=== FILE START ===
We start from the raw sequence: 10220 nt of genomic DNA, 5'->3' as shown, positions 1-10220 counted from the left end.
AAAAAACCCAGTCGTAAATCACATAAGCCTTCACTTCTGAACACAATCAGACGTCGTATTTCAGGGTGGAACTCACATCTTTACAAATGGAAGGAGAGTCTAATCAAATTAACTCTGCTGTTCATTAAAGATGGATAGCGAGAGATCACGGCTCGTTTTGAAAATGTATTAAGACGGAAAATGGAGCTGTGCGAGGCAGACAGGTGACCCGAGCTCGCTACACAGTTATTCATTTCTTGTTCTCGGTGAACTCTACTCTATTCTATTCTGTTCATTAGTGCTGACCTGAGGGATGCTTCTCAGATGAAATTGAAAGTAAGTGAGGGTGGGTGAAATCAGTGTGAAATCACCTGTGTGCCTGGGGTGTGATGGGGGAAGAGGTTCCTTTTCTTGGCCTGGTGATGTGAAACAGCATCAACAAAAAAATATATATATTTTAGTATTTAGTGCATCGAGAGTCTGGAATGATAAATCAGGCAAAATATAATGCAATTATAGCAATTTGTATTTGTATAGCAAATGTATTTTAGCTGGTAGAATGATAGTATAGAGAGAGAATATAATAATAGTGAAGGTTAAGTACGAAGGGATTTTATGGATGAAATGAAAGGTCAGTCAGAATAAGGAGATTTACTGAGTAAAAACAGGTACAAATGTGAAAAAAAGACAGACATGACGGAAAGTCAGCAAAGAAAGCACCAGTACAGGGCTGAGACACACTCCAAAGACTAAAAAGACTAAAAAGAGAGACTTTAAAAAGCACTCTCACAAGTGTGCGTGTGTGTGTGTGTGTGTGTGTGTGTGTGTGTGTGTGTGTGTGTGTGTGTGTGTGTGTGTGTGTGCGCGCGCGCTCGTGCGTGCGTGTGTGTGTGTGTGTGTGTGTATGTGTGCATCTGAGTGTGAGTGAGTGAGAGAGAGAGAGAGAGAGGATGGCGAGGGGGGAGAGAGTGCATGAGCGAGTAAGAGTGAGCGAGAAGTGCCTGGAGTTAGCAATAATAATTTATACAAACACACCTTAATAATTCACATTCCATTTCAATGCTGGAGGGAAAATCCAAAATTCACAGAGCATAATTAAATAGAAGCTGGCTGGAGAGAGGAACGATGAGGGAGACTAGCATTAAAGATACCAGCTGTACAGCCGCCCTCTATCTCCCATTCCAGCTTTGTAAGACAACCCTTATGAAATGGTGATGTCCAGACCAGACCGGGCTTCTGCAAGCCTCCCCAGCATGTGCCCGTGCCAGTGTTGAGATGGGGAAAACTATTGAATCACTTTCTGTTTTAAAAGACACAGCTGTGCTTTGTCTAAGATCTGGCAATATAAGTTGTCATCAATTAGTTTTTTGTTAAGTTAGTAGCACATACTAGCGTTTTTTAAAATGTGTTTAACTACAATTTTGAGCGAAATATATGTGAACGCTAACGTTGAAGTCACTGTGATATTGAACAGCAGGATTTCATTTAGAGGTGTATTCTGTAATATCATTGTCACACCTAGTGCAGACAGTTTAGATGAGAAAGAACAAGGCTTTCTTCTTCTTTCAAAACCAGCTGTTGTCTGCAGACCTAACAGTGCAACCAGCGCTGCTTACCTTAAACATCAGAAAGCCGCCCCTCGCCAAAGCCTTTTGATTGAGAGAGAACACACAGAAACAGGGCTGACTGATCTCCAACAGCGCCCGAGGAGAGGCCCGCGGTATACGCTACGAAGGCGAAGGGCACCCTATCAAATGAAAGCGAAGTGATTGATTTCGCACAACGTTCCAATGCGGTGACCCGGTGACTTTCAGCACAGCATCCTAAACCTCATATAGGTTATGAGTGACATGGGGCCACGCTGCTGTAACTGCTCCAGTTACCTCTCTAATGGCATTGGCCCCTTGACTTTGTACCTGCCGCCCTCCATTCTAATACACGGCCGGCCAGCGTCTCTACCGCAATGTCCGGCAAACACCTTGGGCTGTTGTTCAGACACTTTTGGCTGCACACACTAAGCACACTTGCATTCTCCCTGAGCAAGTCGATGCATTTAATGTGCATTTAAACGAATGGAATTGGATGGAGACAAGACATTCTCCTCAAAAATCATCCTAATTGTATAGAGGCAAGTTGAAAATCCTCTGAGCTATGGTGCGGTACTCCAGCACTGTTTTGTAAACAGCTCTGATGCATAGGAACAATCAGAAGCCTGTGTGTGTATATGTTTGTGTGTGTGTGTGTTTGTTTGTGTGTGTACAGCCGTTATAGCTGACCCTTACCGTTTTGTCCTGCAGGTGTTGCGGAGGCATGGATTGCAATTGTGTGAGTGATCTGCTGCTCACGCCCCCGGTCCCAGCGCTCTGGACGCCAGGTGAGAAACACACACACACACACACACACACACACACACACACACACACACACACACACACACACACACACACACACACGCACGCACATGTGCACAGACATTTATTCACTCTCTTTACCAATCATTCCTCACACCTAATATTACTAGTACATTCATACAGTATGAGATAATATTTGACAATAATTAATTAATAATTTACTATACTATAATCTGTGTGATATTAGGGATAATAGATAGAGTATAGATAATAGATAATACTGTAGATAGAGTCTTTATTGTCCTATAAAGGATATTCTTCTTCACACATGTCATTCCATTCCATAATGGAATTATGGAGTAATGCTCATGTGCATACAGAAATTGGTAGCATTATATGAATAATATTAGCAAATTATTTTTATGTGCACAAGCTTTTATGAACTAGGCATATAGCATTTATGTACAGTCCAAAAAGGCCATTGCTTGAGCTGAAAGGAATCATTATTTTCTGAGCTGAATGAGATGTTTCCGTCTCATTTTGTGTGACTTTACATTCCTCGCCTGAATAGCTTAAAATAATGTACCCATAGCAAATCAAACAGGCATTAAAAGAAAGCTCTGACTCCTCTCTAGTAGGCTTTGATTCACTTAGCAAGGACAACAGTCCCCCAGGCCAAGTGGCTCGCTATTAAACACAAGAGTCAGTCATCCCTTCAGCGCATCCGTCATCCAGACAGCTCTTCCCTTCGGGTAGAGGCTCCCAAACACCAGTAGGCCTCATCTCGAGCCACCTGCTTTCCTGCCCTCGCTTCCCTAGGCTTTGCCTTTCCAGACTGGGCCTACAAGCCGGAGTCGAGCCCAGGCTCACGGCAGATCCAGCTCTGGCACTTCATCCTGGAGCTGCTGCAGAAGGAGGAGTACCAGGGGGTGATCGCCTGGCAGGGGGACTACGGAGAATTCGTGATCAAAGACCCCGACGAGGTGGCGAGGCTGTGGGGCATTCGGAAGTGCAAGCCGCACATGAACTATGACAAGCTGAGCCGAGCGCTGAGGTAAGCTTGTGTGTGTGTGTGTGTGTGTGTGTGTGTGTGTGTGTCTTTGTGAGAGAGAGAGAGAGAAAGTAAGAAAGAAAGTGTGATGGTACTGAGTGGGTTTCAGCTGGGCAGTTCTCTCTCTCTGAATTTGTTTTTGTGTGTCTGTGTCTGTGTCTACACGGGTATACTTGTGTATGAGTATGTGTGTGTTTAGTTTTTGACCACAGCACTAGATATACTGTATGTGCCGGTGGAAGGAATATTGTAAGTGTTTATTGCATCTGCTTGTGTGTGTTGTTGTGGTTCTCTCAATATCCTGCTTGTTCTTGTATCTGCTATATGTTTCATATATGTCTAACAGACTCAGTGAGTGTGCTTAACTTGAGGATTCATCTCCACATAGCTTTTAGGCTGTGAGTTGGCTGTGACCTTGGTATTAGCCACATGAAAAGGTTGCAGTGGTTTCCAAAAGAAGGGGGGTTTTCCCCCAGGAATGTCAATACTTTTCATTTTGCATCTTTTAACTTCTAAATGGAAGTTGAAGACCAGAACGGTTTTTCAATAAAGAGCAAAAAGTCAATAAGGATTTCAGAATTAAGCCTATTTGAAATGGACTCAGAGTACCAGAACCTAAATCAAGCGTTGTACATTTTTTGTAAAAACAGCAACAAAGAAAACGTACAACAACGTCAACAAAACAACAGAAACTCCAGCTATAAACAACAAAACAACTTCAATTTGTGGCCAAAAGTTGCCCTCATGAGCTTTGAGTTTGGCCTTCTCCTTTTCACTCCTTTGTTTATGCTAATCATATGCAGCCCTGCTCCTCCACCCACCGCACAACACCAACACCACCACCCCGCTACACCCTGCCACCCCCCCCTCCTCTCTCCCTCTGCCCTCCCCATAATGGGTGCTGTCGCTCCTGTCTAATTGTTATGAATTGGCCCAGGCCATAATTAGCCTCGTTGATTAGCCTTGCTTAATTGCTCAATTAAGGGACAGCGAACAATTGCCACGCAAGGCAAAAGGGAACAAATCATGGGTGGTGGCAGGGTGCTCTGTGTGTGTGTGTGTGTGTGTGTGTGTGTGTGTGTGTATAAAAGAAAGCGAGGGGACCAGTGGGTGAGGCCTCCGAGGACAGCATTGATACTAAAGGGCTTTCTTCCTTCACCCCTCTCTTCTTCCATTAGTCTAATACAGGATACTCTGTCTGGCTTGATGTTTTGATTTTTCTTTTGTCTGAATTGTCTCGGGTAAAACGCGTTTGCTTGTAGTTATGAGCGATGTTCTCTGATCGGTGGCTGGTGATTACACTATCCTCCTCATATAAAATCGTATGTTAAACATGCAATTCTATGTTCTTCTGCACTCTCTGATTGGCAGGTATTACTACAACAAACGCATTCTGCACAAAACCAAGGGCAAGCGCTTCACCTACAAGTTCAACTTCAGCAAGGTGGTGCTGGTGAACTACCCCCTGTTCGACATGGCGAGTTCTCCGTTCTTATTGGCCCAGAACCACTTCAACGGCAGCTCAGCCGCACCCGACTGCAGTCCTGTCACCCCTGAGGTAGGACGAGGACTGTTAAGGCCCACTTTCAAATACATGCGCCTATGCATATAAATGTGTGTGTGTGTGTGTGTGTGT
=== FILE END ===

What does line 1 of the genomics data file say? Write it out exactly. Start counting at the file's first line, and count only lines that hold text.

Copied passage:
We start from the raw sequence: 10220 nt of genomic DNA, 5'->3' as shown, positions 1-10220 counted from the left end.